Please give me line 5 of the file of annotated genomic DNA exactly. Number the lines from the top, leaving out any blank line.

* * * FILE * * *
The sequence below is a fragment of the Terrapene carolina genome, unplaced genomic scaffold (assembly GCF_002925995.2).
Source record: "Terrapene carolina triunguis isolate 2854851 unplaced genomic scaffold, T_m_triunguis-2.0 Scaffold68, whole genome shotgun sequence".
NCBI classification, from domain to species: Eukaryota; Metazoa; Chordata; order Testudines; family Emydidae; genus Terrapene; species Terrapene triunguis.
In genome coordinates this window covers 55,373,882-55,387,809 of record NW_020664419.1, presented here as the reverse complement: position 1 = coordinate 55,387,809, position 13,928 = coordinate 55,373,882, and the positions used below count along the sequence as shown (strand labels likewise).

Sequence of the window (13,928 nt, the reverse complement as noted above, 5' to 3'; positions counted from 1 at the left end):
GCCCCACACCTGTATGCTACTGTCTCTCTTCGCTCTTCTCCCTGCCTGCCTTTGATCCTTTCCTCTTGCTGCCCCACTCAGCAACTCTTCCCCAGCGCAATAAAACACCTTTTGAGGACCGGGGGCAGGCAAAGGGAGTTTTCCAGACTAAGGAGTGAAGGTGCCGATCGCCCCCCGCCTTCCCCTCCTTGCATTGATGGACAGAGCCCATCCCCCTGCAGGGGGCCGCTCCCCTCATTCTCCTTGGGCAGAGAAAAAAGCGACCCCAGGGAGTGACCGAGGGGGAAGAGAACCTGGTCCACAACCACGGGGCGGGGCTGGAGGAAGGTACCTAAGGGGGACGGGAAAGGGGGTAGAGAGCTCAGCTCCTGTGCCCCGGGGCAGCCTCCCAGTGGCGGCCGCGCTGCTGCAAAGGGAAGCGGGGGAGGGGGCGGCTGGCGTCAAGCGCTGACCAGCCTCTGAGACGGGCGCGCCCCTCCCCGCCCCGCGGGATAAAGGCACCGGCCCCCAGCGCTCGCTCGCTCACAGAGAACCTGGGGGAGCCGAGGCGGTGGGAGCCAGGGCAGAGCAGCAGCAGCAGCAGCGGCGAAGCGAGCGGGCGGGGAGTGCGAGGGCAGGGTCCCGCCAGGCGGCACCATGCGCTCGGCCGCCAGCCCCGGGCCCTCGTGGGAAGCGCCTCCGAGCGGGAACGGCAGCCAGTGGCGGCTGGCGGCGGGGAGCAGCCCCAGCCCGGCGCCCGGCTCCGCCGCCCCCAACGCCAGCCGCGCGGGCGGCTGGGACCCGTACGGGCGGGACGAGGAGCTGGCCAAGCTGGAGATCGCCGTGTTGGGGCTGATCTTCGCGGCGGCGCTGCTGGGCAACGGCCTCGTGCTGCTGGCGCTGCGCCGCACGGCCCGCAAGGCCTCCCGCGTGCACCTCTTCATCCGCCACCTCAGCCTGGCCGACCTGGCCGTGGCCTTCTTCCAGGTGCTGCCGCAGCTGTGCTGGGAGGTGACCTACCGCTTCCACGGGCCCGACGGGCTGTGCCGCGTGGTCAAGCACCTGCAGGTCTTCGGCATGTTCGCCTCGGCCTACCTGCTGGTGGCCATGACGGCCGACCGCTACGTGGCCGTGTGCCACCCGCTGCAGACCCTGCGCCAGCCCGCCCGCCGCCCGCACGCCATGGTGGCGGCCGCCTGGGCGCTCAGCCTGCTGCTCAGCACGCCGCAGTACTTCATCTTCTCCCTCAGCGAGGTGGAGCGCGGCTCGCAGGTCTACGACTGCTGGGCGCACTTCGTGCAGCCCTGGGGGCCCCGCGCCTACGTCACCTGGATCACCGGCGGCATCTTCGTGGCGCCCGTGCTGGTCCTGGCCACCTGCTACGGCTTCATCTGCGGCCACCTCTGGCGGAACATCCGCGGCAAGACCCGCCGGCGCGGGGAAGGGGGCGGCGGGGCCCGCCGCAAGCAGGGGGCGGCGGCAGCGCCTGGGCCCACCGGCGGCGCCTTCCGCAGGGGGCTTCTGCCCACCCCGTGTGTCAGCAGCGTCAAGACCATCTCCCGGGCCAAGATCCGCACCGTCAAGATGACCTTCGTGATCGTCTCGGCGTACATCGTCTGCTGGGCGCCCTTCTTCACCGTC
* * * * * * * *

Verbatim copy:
Sequence of the window (13,928 nt, the reverse complement as noted above, 5' to 3'; positions counted from 1 at the left end):